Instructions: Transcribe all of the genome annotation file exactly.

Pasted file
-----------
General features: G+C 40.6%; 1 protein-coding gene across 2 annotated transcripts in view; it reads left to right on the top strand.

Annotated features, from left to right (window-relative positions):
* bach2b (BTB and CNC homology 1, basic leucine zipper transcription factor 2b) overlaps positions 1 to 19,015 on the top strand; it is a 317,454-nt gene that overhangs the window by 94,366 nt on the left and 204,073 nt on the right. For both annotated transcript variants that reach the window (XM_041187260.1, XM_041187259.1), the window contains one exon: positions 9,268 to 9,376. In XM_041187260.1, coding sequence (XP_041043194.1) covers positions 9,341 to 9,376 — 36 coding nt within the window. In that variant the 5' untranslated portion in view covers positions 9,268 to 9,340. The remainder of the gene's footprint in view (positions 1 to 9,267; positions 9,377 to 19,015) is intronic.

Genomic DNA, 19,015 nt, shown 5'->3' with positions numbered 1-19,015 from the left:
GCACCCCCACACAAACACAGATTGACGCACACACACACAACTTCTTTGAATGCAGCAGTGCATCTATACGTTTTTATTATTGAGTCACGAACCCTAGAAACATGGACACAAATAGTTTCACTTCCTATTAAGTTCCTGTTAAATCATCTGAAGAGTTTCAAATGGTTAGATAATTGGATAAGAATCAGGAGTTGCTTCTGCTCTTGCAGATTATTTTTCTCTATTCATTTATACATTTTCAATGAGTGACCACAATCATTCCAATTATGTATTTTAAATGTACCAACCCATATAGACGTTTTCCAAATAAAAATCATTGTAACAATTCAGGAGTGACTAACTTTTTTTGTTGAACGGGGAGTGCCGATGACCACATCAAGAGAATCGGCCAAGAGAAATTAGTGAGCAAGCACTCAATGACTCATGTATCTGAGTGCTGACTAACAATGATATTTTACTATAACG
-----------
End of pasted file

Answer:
General features: G+C 40.6%; 1 protein-coding gene across 2 annotated transcripts in view; it reads left to right on the top strand.

Annotated features, from left to right (window-relative positions):
* bach2b (BTB and CNC homology 1, basic leucine zipper transcription factor 2b) overlaps positions 1 to 19,015 on the top strand; it is a 317,454-nt gene that overhangs the window by 94,366 nt on the left and 204,073 nt on the right. For both annotated transcript variants that reach the window (XM_041187260.1, XM_041187259.1), the window contains one exon: positions 9,268 to 9,376. In XM_041187260.1, coding sequence (XP_041043194.1) covers positions 9,341 to 9,376 — 36 coding nt within the window. In that variant the 5' untranslated portion in view covers positions 9,268 to 9,340. The remainder of the gene's footprint in view (positions 1 to 9,267; positions 9,377 to 19,015) is intronic.

Genomic DNA, 19,015 nt, shown 5'->3' with positions numbered 1-19,015 from the left:
GCACCCCCACACAAACACAGATTGACGCACACACACACAACTTCTTTGAATGCAGCAGTGCATCTATACGTTTTTATTATTGAGTCACGAACCCTAGAAACATGGACACAAATAGTTTCACTTCCTATTAAGTTCCTGTTAAATCATCTGAAGAGTTTCAAATGGTTAGATAATTGGATAAGAATCAGGAGTTGCTTCTGCTCTTGCAGATTATTTTTCTCTATTCATTTATACATTTTCAATGAGTGACCACAATCATTCCAATTATGTATTTTAAATGTACCAACCCATATAGACGTTTTCCAAATAAAAATCATTGTAACAATTCAGGAGTGACTAACTTTTTTTGTTGAACGGGGAGTGCCGATGACCACATCAAGAGAATCGGCCAAGAGAAATTAGTGAGCAAGCACTCAATGACTCATGTATCTGAGTGCTGACTAACAATGATATTTTACTATAACG